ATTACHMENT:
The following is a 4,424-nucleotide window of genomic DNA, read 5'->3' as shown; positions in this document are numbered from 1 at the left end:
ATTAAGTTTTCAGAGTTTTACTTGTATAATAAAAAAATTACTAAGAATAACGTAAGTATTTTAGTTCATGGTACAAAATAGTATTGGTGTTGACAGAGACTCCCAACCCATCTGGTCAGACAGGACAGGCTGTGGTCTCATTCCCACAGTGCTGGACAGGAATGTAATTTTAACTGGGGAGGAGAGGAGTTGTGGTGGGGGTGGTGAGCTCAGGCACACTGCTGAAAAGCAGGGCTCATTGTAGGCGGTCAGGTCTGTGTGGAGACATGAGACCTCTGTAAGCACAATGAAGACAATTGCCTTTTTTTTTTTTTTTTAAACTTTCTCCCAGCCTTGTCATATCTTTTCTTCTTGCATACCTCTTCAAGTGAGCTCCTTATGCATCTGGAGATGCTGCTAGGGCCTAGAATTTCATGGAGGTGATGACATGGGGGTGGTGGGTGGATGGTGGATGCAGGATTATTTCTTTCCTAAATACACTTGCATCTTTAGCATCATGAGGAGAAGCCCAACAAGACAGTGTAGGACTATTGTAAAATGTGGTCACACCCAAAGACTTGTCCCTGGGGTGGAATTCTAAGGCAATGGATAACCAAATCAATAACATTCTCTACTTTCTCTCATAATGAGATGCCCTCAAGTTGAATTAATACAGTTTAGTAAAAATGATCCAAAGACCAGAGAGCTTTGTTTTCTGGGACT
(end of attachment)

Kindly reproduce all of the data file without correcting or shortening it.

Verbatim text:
The following is a 4,424-nucleotide window of genomic DNA, read 5'->3' as shown; positions in this document are numbered from 1 at the left end:
ATTAAGTTTTCAGAGTTTTACTTGTATAATAAAAAAATTACTAAGAATAACGTAAGTATTTTAGTTCATGGTACAAAATAGTATTGGTGTTGACAGAGACTCCCAACCCATCTGGTCAGACAGGACAGGCTGTGGTCTCATTCCCACAGTGCTGGACAGGAATGTAATTTTAACTGGGGAGGAGAGGAGTTGTGGTGGGGGTGGTGAGCTCAGGCACACTGCTGAAAAGCAGGGCTCATTGTAGGCGGTCAGGTCTGTGTGGAGACATGAGACCTCTGTAAGCACAATGAAGACAATTGCCTTTTTTTTTTTTTTTTAAACTTTCTCCCAGCCTTGTCATATCTTTTCTTCTTGCATACCTCTTCAAGTGAGCTCCTTATGCATCTGGAGATGCTGCTAGGGCCTAGAATTTCATGGAGGTGATGACATGGGGGTGGTGGGTGGATGGTGGATGCAGGATTATTTCTTTCCTAAATACACTTGCATCTTTAGCATCATGAGGAGAAGCCCAACAAGACAGTGTAGGACTATTGTAAAATGTGGTCACACCCAAAGACTTGTCCCTGGGGTGGAATTCTAAGGCAATGGATAACCAAATCAATAACATTCTCTACTTTCTCTCATAATGAGATGCCCTCAAGTTGAATTAATACAGTTTAGTAAAAATGATCCAAAGACCAGAGAGCTTTGTTTTCTGGGACT